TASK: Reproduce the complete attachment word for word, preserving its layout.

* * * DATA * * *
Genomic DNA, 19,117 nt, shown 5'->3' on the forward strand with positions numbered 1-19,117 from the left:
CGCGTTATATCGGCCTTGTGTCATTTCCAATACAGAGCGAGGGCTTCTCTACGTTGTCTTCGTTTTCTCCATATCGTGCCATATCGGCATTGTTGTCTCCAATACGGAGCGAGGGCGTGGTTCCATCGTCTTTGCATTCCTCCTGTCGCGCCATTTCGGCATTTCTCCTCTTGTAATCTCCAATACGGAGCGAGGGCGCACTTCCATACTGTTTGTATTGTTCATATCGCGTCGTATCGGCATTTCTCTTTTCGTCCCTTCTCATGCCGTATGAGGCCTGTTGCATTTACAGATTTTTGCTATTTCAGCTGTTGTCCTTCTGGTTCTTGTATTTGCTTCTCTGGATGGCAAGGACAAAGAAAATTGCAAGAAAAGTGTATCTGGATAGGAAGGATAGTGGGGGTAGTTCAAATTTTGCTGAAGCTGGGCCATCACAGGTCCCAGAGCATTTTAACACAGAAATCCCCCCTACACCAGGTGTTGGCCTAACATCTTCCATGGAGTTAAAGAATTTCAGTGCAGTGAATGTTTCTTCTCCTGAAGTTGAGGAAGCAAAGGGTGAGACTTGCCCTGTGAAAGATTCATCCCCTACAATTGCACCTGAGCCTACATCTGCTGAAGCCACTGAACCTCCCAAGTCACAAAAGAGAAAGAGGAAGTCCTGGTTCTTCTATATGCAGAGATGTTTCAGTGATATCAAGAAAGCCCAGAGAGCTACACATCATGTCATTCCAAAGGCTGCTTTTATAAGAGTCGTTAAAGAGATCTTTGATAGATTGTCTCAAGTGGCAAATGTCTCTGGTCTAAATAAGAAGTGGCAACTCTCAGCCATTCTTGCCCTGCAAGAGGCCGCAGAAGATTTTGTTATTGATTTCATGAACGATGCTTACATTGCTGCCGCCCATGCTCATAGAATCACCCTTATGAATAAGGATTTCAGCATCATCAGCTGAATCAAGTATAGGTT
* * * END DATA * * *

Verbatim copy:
Genomic DNA, 19,117 nt, shown 5'->3' on the forward strand with positions numbered 1-19,117 from the left:
CGCGTTATATCGGCCTTGTGTCATTTCCAATACAGAGCGAGGGCTTCTCTACGTTGTCTTCGTTTTCTCCATATCGTGCCATATCGGCATTGTTGTCTCCAATACGGAGCGAGGGCGTGGTTCCATCGTCTTTGCATTCCTCCTGTCGCGCCATTTCGGCATTTCTCCTCTTGTAATCTCCAATACGGAGCGAGGGCGCACTTCCATACTGTTTGTATTGTTCATATCGCGTCGTATCGGCATTTCTCTTTTCGTCCCTTCTCATGCCGTATGAGGCCTGTTGCATTTACAGATTTTTGCTATTTCAGCTGTTGTCCTTCTGGTTCTTGTATTTGCTTCTCTGGATGGCAAGGACAAAGAAAATTGCAAGAAAAGTGTATCTGGATAGGAAGGATAGTGGGGGTAGTTCAAATTTTGCTGAAGCTGGGCCATCACAGGTCCCAGAGCATTTTAACACAGAAATCCCCCCTACACCAGGTGTTGGCCTAACATCTTCCATGGAGTTAAAGAATTTCAGTGCAGTGAATGTTTCTTCTCCTGAAGTTGAGGAAGCAAAGGGTGAGACTTGCCCTGTGAAAGATTCATCCCCTACAATTGCACCTGAGCCTACATCTGCTGAAGCCACTGAACCTCCCAAGTCACAAAAGAGAAAGAGGAAGTCCTGGTTCTTCTATATGCAGAGATGTTTCAGTGATATCAAGAAAGCCCAGAGAGCTACACATCATGTCATTCCAAAGGCTGCTTTTATAAGAGTCGTTAAAGAGATCTTTGATAGATTGTCTCAAGTGGCAAATGTCTCTGGTCTAAATAAGAAGTGGCAACTCTCAGCCATTCTTGCCCTGCAAGAGGCCGCAGAAGATTTTGTTATTGATTTCATGAACGATGCTTACATTGCTGCCGCCCATGCTCATAGAATCACCCTTATGAATAAGGATTTCAGCATCATCAGCTGAATCAAGTATAGGTT